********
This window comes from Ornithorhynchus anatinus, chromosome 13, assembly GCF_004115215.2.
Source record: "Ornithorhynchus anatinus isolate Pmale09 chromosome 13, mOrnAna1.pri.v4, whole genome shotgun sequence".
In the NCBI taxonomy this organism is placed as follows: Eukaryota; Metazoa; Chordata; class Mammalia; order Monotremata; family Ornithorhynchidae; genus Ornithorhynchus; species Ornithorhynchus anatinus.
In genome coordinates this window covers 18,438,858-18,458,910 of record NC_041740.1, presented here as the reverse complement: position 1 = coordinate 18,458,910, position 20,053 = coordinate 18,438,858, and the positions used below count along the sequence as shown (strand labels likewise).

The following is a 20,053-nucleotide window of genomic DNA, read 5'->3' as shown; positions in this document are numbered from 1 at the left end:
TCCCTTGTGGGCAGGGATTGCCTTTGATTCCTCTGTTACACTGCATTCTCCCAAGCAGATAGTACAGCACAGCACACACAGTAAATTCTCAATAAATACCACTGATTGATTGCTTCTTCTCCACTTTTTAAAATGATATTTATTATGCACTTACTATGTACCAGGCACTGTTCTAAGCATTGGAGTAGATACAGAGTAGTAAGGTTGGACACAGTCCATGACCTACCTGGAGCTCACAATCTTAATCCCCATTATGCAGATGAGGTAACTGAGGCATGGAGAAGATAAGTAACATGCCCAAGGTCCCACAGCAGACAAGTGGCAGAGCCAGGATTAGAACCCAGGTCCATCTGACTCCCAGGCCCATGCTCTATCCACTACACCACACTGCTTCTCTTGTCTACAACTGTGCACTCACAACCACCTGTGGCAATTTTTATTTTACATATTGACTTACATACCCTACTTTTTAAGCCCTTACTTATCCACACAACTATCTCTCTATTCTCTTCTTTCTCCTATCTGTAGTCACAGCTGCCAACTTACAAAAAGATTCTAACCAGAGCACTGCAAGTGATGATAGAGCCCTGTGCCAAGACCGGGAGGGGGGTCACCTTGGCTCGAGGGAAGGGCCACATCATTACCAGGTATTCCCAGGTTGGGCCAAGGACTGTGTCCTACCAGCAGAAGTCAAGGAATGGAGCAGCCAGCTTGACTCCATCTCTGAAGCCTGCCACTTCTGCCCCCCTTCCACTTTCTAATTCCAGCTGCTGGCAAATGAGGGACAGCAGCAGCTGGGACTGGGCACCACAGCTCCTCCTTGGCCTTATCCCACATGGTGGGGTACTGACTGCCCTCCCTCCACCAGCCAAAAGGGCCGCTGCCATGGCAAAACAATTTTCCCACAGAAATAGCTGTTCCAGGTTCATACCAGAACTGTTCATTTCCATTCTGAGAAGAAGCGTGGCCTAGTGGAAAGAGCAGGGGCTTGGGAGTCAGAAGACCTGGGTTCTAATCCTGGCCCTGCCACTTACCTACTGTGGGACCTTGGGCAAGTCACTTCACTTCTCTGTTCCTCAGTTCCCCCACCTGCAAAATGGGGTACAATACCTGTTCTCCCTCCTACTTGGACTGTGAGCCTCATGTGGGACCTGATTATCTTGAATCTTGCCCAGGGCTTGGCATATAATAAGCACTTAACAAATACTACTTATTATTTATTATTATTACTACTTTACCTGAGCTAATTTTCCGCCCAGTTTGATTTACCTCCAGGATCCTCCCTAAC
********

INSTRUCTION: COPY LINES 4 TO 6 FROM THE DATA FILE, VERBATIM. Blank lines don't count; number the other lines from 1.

In genome coordinates this window covers 18,438,858-18,458,910 of record NC_041740.1, presented here as the reverse complement: position 1 = coordinate 18,458,910, position 20,053 = coordinate 18,438,858, and the positions used below count along the sequence as shown (strand labels likewise).

The following is a 20,053-nucleotide window of genomic DNA, read 5'->3' as shown; positions in this document are numbered from 1 at the left end:
TCCCTTGTGGGCAGGGATTGCCTTTGATTCCTCTGTTACACTGCATTCTCCCAAGCAGATAGTACAGCACAGCACACACAGTAAATTCTCAATAAATACCACTGATTGATTGCTTCTTCTCCACTTTTTAAAATGATATTTATTATGCACTTACTATGTACCAGGCACTGTTCTAAGCATTGGAGTAGATACAGAGTAGTAAGGTTGGACACAGTCCATGACCTACCTGGAGCTCACAATCTTAATCCCCATTATGCAGATGAGGTAACTGAGGCATGGAGAAGATAAGTAACATGCCCAAGGTCCCACAGCAGACAAGTGGCAGAGCCAGGATTAGAACCCAGGTCCATCTGACTCCCAGGCCCATGCTCTATCCACTACACCACACTGCTTCTCTTGTCTACAACTGTGCACTCACAACCACCTGTGGCAATTTTTATTTTACATATTGACTTACATACCCTACTTTTTAAGCCCTTACTTATCCACACAACTATCTCTCTATTCTCTTCTTTCTCCTATCTGTAGTCACAGCTGCCAACTTACAAAAAGATTCTAACCAGAGCACTGCAAGTGATGATAGAGCCCTGTGCCAAGACCGGGAGGGGGGTCACCTTGGCTCGAGGGAAGGGCCACATCATTACCAGGTATTCCCAGGTTGGGCCAAGGACTGTGTCCTACCAGCAGAAGTCAAGGAATGGAGCAGCCAGCTTGACTCCATCTCTGAAGCCTGCCACTTCTGCCCCCCTTCCACTTTCTAATTCCAGCTGCTGGCAAATGAGGGACAGCAGCAGCTGGGACTGGGCACCACAGCTCCTCCTTGGCCTTATCCCACATGGTGGGGTACTGACTGCCCTCCCTCCACCAGCCAAAAGGGCCGCTGCCATGGCAAAACAATTTTCCCACAGAAATAGCTGTTCCAGGTTCATACCAGAACTGTTCATTTCCATTCTGAGAAGAAGCGTGGCCTAGTGGAAAGAGCAGGGGCTTGGGAGTCAGAAGACCTGGGTTCTAATCCTGGCCCTGCCACTTACCTACTGTGGGACCTTGGGCAAGTCACTTCACTTCTCTGTTCCTCAGTTCCCCCACCTGCAAAATGGGGTACAATACCTGTTCTCCCTCCTACTTGGACTGTGAGCCTCATGTGGGACCTGATTATCTTGAATCTTGCCCAGGGCTTGGCATATAATAAGCACTTAACAAATACTACTTATTATTTATTATTATTACTACTTTACCTGAGCTAATTTTCCGCCCAGTTTGATTTACCTCCAGGATCCTCCCTAAC